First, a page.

This colleague had left his job a while back to set up a very different kind of business of his own, but he told me that if some suitable short-term freelance work came along he might be interested. He said that he wanted to keep his hand in and stay in touch with the sector, and the money would be useful too.

I put them in touch with each other, and they have come to an arrangement. They get on very well too. My friend has had some bad experiences with incompetent and unpleasant management in the past, which is why he left to work for himself. He is very happy with the people he will be working for, and says that it was obviously my recommendation that got him the work.

So I gave both sides something that they had been wishing for. They got it on a plate.

This is no big deal; finding suitable people and work via informal networks happens all the time. There are a few features that make it worth mentioning on here though. 

Some of the people in my family poisoned everything they touched. They brought misfortunes and bad luck to many of the people around them too. It is still a great relief when something happens to show that I have not only broken the evil spell but reversed it and am in general an influence for good.

After visiting the office, my colleague told me that even if he was not offered the work, he would still have met new people in the sector and had interview practice. He would be happy to just have that. This is another example of someone who attracted more by expressing gratitude and appreciation for what he already had. Not only that, but I like to feel that I am moving in what I see as the right circles, with positive people.

The other point of interest is that I had been wishing and wishing that I could find a suitable project for someone else. He has been having a bad time, and a good assignment would solve many problems. So maybe the good wishes went slightly astray and affected a different person.  In the past, I have only ever seen this happen with what might be called cursing or ill-wishing.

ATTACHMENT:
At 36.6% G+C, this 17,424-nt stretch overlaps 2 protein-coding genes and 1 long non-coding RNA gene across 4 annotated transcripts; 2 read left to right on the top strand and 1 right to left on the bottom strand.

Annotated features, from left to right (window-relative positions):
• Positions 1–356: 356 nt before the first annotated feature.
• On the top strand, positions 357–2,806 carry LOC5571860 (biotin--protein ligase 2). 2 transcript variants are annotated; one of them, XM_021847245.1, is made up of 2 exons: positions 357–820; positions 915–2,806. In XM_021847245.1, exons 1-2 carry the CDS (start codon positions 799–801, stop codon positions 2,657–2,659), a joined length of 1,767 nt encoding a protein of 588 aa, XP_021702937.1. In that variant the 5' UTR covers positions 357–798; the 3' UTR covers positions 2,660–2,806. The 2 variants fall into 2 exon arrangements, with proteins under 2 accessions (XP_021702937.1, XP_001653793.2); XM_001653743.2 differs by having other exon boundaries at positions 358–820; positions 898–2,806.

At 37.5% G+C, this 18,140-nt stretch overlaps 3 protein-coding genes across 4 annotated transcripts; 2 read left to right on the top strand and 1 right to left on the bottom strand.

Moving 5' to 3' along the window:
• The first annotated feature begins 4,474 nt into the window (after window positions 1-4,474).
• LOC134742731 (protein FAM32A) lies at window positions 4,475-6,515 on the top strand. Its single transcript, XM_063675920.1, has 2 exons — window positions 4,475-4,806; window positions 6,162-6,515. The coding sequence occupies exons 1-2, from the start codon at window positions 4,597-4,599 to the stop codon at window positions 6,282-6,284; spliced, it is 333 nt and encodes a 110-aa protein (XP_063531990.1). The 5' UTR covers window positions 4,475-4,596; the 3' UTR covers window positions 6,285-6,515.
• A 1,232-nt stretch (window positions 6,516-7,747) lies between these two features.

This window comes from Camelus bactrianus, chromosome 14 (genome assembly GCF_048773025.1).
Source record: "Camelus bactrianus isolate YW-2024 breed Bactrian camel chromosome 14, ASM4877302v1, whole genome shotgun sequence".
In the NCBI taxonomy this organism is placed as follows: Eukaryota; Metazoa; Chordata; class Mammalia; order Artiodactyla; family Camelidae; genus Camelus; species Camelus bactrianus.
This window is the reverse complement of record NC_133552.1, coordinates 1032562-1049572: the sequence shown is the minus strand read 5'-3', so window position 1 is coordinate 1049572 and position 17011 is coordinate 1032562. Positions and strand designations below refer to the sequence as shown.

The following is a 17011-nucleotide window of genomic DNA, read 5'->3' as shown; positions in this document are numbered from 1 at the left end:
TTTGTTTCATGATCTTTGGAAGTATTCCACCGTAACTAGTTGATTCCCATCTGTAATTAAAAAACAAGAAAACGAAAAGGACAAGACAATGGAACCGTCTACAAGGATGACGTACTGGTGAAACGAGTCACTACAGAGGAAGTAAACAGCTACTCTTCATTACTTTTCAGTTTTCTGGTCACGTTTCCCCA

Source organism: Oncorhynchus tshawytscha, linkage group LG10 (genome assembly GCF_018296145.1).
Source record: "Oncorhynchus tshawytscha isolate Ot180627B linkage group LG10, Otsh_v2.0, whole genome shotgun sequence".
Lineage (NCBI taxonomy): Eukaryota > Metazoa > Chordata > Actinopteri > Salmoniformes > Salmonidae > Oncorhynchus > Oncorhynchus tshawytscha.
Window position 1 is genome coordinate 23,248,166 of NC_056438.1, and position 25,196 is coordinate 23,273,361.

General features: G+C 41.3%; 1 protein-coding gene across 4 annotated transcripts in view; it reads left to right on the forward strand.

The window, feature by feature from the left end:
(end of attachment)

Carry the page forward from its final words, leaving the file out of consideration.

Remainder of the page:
So my first big wish for 2018 is that something good will come along for this other man.

Sunday, January 21, 2018

Benjamin Disraeli, John Tenniel and Lewis Carroll

Several aspects of Benjamin Disraeli and his life have been described in previous articles.  This one will cover some of the artworks and fictional characters he inspired in two other eminent Victorians.

Disraeli was god’s gift to cartoonists. The famous illustrator John Tenniel depicted him many times in the satirical magazine Punch. I like this one of him dressed as an angel for a fancy dress ball:

Disraeli was also the inspiration for some of Tenniel’s illustrations that Lewis Carroll commissioned for the Alice books.

The Mad Hatter in Alice’s Adventures in Wonderland resembles Tenniel’s caricatures of Disraeli:

Tenniel also put Disraeli into one of his illustrations for Alice Through the Looking Glass; the man in the white paper suit in the railway carriage is Dizzy:

Lewis Carroll himself made a reference to Disraeli - and his Reform Bill - with his character Bill the Lizard, whose name is a play on Disraeli’s name:

Carroll also based his Lion and Unicorn characters on Disraeli and his rival and enemy William Gladstone, the other man in the cartoon above. They fight each other for the crown, just as Gladstone and Disraeli fought for power in Parliament. Gladstone was seen as the Lion and Disraeli as the Unicorn.